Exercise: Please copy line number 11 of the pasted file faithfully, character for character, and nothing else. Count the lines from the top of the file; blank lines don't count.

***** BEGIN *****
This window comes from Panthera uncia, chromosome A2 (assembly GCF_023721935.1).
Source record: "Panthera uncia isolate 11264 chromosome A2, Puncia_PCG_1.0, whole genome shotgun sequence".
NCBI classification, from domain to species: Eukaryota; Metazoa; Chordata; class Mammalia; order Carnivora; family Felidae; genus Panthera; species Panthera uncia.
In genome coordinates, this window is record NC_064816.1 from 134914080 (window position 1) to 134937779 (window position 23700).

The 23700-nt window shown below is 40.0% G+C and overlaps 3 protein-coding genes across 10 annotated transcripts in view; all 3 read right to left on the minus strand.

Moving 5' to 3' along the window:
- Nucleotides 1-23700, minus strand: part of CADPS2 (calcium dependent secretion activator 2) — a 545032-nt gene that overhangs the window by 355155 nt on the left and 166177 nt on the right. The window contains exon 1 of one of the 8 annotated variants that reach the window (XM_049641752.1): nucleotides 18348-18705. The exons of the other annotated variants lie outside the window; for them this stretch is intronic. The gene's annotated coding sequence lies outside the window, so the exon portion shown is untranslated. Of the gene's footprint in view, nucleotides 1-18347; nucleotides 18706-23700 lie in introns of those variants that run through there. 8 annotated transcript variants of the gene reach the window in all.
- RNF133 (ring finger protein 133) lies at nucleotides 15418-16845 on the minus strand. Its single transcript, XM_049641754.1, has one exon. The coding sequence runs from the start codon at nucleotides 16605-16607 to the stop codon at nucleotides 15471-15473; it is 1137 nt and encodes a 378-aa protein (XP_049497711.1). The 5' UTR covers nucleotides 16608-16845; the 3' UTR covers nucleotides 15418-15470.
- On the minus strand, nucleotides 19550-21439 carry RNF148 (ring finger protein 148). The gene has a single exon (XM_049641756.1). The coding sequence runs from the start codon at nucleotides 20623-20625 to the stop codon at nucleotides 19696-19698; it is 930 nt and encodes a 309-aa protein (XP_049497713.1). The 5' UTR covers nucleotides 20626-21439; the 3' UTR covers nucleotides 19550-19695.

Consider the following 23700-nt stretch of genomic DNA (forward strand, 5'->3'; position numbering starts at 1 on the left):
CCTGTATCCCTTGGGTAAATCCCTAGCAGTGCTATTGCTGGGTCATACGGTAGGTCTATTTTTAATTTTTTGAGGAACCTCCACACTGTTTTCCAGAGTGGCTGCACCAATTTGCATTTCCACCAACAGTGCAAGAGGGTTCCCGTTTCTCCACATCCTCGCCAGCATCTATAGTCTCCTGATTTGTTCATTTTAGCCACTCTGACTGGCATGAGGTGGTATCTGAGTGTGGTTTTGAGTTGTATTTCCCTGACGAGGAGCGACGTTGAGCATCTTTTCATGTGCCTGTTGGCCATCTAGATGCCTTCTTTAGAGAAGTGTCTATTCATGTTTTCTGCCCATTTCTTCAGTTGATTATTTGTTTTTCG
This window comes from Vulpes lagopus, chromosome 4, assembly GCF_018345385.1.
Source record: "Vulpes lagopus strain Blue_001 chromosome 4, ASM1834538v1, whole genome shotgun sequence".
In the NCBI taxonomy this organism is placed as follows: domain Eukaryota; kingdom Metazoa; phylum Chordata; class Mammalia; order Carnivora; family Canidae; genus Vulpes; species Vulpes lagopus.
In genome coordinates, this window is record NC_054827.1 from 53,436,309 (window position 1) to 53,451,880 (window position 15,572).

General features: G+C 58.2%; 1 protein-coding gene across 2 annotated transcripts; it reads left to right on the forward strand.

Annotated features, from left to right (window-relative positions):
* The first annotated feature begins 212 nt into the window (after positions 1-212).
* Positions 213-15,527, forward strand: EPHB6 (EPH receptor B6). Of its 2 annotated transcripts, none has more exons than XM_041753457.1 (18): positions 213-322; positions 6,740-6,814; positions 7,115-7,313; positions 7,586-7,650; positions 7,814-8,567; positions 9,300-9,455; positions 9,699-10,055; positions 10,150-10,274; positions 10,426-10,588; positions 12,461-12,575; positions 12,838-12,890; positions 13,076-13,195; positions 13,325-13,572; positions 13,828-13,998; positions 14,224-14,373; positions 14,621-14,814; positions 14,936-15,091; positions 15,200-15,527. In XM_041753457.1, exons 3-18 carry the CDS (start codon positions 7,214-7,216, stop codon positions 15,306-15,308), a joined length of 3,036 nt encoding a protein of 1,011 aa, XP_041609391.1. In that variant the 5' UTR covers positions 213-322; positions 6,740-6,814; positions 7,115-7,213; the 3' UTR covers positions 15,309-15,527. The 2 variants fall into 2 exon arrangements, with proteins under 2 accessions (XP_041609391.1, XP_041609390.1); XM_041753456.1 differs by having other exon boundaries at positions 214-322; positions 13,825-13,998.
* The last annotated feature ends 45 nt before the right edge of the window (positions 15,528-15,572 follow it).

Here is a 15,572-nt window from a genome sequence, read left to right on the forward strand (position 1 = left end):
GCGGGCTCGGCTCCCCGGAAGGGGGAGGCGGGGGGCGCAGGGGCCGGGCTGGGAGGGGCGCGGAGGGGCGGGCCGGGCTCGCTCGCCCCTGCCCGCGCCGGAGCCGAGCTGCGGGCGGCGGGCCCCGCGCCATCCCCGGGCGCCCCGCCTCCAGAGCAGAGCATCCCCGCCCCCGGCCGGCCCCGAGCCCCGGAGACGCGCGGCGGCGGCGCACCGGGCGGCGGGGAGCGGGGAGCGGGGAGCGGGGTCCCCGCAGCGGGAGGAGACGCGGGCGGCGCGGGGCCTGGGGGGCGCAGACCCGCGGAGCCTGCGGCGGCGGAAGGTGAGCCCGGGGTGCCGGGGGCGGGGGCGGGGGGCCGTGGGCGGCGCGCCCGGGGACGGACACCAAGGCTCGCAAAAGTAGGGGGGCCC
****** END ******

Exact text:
CCTGTATCCCTTGGGTAAATCCCTAGCAGTGCTATTGCTGGGTCATACGGTAGGTCTATTTTTAATTTTTTGAGGAACCTCCACACTGTTTTCCAGAGTGGCTGCACCAATTTGCATTTCCACCAACAGTGCAAGAGGGTTCCCGTTTCTCCACATCCTCGCCAGCATCTATAGTCTCCTGATTTGTTCATTTTAGCCACTCTGACTGGCATGAGGTGGTATCTGAGTGTGGTTTTGAGTTGTATTTCCCTGACGAGGAGCGACGTTGAGCATCTTTTCATGTGCCTGTTGGCCATCTAGATGCCTTCTTTAGAGAAGTGTCTATTCATGTTTTCTGCCCATTTCTTCAGTTGATTATTTGTTTTTCG